Its high-low culture touchstones – Waugh meets Highsmith meets HBO’s Euphoria – are on point. It looks a treat too, with cinematographer Linus Sandgren lending a lurid, eye-popping gloss to old money refinement. Its performers, particularly Rosamund Pike, have a great time feasting on its ripe dialogue. Granted, it’s way too long – did we really need quite that many minutes of Barry Keoghan slurping milky bathwater, or so many shots of coke whizzing up nostrils in slo-mo to the strains of Time to Pretend? – but for the most part it zips along amiably enough, always making sure to deliver a jolt of edginess whenever the plot starts to sag.
So what’s the problem? For me, the doubts about Saltburn begin the moment I filed out of the cinema, the serotonin rush of its 00s soundtrack wore off, and I started to actually think about the carnival of depravity I just witnessed. What was the film actually trying to say about the assortment of themes – wealth, class, lust, sexuality, family and (extremely briefly and unsatisfyingly) race – it stuffed into its Birkin bag? Did any of its many rug pulls make a lick of sense? Scratch at the surface and the gilding begins to chip off like a tourist-shop trinket.
It’s hard to discuss Saltburn’s biggest missteps without getting into heavy spoiler territory. But anyone who has already seen the film will have surely stumbled over the journey of Keoghan’s lower-orders striver Oliver into Tom Ripley-ish mendacious mastermind, which seems both heavily telegraphed and puzzlingly opaque. Does Oliver want to ingratiate himself into the upper orders or destroy them? Is he driven by lust, resentment or just garden-variety psychopathy? Neither he – nor the film – really seems to know. The film’s big reveal is accompanied by a moustache-twirling montage outlining exactly how it was done that seems not only unnecessary – we’d all figured it out ourselves at least 20 minutes before – but also accidentally hovers a magnifying glass over some gaping plot holes.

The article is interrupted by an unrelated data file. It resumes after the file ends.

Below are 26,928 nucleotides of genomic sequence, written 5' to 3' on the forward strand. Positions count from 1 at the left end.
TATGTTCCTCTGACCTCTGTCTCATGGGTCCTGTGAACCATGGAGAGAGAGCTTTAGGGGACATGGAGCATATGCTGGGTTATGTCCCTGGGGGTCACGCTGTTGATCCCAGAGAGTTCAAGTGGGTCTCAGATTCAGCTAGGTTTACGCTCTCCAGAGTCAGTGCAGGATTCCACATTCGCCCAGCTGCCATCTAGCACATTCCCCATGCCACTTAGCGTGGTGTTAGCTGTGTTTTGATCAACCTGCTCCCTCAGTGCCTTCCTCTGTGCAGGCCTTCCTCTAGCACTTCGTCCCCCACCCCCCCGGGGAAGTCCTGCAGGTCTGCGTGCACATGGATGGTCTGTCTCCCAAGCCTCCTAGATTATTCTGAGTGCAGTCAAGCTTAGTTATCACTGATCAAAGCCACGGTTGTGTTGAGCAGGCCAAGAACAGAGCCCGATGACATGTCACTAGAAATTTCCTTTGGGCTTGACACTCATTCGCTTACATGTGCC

You’d think Fennell, jewellery-empire scion that she is, might be on steadier ground with the film’s poshos, but that isn’t the case. Saltburn can’t decide whether its titular pile’s inhabitants are likeably louche degenerates, gilded-cage songbirds or careless Tom and Daisy Buchanans. Ultimately you come out of the film feeling a little sorry for them – their largesse having been repaid with cruelty – which leaves Saltburn as that rare class-war drama that sides with the haves over the have-nots.
Still, what Saltburn lacks in narrative and thematic coherence, it makes up for in pure shock value. Every 20 minutes, like clockwork, there’s some new transgression to gawp at. But even those have diminishing returns: by the time of the film’s final outrage, a gleeful punchline Fennell has been waiting the past two and a bit hours to deliver, you respond with a wearied shrug, having had more than your fill of depravity. That’s the problem with gourmet cheeseburgers – eat too many of them and you’ll probably just end up feeling a bit sick.